JARED BLIKRE: All right, yeah, and we're seeing some weakness in the software names. I'm going to put Salesforce back up. And, uh, let's just hit this. Take us, walk us through what you're seeing in this chart here. And as you can see I've-- I have highlighted an area, um, that has acted as resistance and support historically, that the price just broke through today. So what does that mean to you?

STEPHEN GUILFOYLE: OK, this $212, $213 area, which was support-- I started buying Salesforce again recently. So it's actually being stuffed in my face a little bit here. But I'm OK with it. Or I think I'm OK with it, because as it breaks through support, I have to start thinking now about where I really want to buy it, because it's not just that support level that broke, OK?

If you-- if you had all the averages-- you do have the 50 and the 200 up there. The 21-day EMA-- the Exponential Moving Average-- is also-- all three are almost colliding in the $220s right now. And if you get the 50-day over the 200, you're going to have the, uh, you're going to have the death cross. Now, if you get the 21 EMA over the both of them, you're going to have a death cross on steroids, which will provoke an algorithmic reaction.

So you have to be-- you either wanted to sell this yesterday or the day before or be ready to buy it somewhere. And I'm thinking-- I'm thinking probably-- I'm probably not going to spend any equity here. But I might put on maybe a $200-- [? $200-$190 ?] bare put spread that will go out to maybe April 16.

Now, we'll think about selling the $200-- the April 16 $200 puts for a little over $6. And we'll buy the $190s with the same expiration for about $3 and 1/4. OK, so the whole trade will cost us a little less than $300 if you're doing one contract each. And, uh-- and you might-- if it goes down through $190, you'll make-- you'll make $1,000 back. So you'll make a $700 profit on a $300 investment.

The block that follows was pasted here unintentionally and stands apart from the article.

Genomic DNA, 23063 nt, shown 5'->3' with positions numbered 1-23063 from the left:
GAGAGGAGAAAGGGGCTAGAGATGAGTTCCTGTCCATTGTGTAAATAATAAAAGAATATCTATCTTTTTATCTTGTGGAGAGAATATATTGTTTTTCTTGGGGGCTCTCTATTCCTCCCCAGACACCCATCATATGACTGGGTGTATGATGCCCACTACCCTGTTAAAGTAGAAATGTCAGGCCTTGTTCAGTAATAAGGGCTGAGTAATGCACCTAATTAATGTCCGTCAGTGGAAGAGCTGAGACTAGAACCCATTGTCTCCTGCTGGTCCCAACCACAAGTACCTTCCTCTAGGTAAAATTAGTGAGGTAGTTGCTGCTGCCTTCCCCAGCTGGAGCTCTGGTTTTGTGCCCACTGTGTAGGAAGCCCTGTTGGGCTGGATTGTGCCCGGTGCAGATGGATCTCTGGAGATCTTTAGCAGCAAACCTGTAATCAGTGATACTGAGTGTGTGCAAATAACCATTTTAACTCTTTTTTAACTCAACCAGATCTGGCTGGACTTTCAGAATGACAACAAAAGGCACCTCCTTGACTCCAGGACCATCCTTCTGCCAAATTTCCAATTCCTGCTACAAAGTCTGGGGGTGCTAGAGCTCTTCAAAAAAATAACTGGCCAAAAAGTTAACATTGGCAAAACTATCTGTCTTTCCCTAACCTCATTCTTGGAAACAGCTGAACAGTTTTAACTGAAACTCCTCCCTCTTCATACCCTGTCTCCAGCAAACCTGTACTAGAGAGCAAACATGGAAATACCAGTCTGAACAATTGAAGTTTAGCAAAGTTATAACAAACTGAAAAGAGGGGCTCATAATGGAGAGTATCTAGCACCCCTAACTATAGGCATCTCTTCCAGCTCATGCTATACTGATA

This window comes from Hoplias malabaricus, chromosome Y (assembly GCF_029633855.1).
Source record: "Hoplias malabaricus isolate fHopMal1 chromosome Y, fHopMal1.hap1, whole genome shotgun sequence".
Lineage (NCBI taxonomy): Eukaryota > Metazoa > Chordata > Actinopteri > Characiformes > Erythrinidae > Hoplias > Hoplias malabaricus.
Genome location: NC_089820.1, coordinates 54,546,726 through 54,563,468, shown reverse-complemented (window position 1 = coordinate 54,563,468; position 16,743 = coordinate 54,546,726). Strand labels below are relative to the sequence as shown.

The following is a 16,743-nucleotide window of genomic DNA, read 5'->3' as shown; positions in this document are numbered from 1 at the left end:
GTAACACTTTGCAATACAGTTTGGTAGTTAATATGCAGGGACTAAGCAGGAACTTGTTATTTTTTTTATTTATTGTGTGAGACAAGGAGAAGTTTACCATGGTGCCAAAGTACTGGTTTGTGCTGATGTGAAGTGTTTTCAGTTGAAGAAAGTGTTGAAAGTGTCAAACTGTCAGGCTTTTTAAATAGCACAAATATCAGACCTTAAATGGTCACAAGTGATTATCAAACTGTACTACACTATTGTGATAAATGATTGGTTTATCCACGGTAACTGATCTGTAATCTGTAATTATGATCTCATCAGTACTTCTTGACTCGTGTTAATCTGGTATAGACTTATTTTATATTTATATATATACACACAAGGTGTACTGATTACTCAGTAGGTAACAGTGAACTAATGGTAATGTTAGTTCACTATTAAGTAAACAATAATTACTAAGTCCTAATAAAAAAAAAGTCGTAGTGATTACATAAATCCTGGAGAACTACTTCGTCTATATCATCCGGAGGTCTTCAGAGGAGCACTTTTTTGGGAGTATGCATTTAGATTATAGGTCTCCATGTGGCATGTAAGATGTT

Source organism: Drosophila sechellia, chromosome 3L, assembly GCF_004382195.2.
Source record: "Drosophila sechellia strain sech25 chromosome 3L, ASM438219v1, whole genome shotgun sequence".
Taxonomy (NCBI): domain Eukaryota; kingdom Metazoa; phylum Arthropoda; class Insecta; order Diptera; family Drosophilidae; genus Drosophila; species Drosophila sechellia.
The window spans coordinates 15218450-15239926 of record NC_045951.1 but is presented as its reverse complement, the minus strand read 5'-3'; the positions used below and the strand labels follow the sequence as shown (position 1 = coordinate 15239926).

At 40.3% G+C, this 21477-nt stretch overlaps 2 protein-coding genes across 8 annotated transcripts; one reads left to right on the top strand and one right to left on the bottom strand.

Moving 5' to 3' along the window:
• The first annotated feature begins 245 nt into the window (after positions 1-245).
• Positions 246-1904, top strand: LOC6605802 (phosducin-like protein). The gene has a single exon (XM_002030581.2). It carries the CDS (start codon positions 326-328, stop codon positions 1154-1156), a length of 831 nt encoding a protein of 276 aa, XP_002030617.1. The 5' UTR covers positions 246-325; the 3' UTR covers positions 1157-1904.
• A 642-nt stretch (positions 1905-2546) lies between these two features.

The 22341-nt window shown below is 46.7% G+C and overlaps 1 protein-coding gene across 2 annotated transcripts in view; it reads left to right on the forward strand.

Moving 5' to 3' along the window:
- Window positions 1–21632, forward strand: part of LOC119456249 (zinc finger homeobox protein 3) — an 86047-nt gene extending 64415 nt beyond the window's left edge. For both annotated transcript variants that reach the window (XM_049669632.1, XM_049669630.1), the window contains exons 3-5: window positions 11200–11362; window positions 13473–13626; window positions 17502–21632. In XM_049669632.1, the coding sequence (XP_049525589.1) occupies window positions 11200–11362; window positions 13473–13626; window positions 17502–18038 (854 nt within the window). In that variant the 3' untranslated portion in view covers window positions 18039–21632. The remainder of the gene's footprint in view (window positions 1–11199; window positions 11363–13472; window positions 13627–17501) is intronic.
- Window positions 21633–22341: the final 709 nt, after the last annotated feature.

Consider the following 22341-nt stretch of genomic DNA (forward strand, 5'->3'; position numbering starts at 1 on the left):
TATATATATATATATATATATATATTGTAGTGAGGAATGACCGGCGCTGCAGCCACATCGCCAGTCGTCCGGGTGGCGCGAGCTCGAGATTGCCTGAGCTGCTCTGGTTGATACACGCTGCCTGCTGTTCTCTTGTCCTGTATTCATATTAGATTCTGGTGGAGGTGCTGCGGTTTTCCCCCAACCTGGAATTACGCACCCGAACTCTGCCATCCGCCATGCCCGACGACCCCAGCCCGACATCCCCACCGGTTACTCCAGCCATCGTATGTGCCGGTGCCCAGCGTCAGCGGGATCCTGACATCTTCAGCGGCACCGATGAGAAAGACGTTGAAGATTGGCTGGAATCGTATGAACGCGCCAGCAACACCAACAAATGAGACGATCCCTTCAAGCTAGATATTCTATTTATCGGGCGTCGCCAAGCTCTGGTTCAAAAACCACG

JARED BLIKRE: Yeah, and you outline a lot of these trades in your daily newsletter, or I should say, newsletters. You have usually a corporate position. And you kind of trade around it with the options market. So you might own Apple at a certain price but buy some puts-- or actually, sell some puts. You put some money in your pocket. Is that kind of your approach? Because it seems like you're more of a long-term trader. And then in the short term, you just kind of trade around these positions. Is that--


JARED BLIKRE: Is that fair to say?

STEPHEN GUILFOYLE: Yeah, what-- what traders can do-- and this is a key part of risk management. I-- I know people who are long like to buy puts and-- and the opposite with your-- with your short positions. I-- I think that's actually a fool's game, because what you-- what you need to do is erode net basis on your long positions over time. So you want to be-- the simplest way to do that is to sell covered calls. If you own 100 shares, sell one contract.

And of course, you make-- if the stock runs, you'll cap your profits. Oh, well, you'll learn from it and move on. It's not the worst thing in the world. But what you want to do is if you get into a stock, let's say, at $30, you want to sell the call for $1. Now your-- now your net basis is $29. And you want to do this over and over again. And I'm a little risky. So I'll sell puts sometimes where-- on places where I know I want to load up on equity. So if I do get tagged, at least I'm buying it where I thought I wanted to in the first place.